The varied fortunes of “our gallant ship.”
The offspring these of bold sagacious man
Ere yet the reign of letter’d lore began.

In very truth, compar’d to these thou art
A daily lab’rer, a mechanic swart,
In working weeds array’d of homely grey,
Opposed to gentle nymph or lady gay,
To whose free robes the graceful right is given
To play and dally with the winds of heaven.
Beholding thee, the great of other days
And modern men with all their alter’d ways,
Across my mind with hasty transit gleam,
Like fleeting shadows of a fev’rish dream:
Fretful I gaze with adverse humours teased,
Half sad, half proud, half angry, and half pleased. (1823)

Lines to a Teapot

On thy carved sides, where many a vivid dye
In easy progress leads the wandering eye,
A distant nation’s manners we behold,
To the quick fancy whimsically told.

The small-eyed beauty with her
Mandarin, who o’er the rail of garden arbour lean,
In listless ease; and rocks of arid brown.
On whose sharp crags, in gay profusion blown,
The ample loose-leaved rose appears to grace
The skilful culture of the wondrous place;
The little verdant plat, where with his mate
The golden pheasant holds his gorgeous state,
With gaily crested pate and twisted neck,
Turned jantily his glossy wings to peck;
The smooth-streaked water of a paly gray,
O’er which the checkered bridge lends ready way,
While, by its margin moored, the little boat
Doth with its oars and netted awning float:
A scene in short all soft delights to take in,
A paradise for grave Grandee of Pekin.
With straight small spout, that from thy body fair,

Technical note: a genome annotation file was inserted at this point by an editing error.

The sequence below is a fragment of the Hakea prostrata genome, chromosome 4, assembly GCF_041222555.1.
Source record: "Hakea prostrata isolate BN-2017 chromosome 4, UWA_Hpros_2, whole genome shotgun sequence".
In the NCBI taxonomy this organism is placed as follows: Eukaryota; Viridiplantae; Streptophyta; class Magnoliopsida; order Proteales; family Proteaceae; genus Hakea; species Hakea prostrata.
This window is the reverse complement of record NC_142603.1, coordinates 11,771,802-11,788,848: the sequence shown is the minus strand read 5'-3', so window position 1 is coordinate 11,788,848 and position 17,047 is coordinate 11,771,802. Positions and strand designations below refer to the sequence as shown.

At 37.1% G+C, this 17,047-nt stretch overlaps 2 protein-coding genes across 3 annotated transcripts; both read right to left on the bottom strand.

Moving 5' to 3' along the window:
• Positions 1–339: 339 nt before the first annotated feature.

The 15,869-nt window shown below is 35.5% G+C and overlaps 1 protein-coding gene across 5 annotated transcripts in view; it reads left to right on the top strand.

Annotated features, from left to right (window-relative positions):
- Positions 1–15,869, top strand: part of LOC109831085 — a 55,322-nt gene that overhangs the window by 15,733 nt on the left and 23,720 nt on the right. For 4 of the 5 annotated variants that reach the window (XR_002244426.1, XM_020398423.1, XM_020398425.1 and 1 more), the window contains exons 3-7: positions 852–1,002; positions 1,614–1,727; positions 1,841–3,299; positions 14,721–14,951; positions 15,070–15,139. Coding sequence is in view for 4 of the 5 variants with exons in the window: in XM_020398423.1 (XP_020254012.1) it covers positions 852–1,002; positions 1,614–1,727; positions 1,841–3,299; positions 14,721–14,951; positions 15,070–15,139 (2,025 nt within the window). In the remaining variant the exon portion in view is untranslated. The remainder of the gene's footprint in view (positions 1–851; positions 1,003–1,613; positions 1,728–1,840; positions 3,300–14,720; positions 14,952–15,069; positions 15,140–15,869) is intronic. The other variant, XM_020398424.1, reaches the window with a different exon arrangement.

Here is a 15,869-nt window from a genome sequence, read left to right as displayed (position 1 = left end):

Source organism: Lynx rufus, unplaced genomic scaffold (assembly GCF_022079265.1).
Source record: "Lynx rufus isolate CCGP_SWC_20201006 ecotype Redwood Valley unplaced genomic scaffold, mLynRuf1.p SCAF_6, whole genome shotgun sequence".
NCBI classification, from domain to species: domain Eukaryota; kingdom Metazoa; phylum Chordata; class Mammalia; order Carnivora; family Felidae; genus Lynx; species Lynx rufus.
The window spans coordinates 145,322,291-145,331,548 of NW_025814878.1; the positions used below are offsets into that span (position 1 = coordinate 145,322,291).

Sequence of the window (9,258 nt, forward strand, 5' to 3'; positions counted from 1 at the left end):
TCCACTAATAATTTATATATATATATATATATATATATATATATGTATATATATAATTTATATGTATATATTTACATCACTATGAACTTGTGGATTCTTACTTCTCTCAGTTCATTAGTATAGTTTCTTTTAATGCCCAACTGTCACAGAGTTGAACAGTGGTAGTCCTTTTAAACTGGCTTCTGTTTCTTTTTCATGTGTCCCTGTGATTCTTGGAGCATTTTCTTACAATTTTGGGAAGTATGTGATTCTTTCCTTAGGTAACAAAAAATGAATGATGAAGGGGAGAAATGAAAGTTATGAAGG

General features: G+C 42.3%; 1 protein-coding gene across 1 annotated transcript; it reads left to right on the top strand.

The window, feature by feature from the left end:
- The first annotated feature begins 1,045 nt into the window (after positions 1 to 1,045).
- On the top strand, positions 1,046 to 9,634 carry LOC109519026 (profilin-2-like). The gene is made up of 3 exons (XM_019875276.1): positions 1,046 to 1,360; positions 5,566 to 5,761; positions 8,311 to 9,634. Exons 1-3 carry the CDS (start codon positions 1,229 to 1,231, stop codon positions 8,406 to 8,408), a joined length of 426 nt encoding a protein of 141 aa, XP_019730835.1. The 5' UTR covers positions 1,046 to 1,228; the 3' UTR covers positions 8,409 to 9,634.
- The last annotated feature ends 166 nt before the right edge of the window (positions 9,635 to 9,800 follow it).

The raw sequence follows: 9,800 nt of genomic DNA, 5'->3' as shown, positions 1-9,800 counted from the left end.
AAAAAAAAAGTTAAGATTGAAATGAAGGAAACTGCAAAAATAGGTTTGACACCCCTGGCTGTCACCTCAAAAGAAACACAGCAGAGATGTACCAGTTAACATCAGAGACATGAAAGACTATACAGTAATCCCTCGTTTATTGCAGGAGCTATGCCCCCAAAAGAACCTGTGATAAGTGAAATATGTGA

Diverges with a smart vivacious air,
And round, arched handle with gold tracery bound,
And dome-shaped lid with bud or button crowned,
Thou standest complete, fair subject of my rhymes,
A goodly vessel of the olden times ….


What voice is this, thou evening gale!
That mingles with thy rising wail;
And, as it passes, sadly seems
The faint return of youthful dreams?

Though now its strain is wild and drear,
Blithe was it once as sky-lark’s cheer
Sweet as the night-bird’s sweetest song,
Dear as the lisp of infant’s tongue.

It was the voice, at whose sweet flow
The heart did beat, and cheek did glow,
And lip did smile, and eye did weep,
And motioned love the measure keep.

Oft be thy sound, soft gale of even,
Thus to my wistful fancy given;
And, as I list the swelling strain,
The dead shall seem to live again!

Composed earlier; pub. 1840

Clary, looking up, so alert

The Kitten

Wanton droll, whose harmless play
Beguiles the rustic’s closing day,
When, drawn the evening fire about,
Sit aged crone and thoughtless lout,
And child upon his three-foot stool,
Waiting until his supper cool,
And maid, whose cheek outblooms the rose,
As bright the blazing fagot glows,
Who, bending to the friendly light,
Plies her task with busy sleight;
Come, show thy tricks and sportive graces,
Thus circled round with merry faces!

Backward coil’d and crouching low,
With glaring eyeballs watch thy foe,
The housewife’s spindle whirling round,
Or thread or straw that on the ground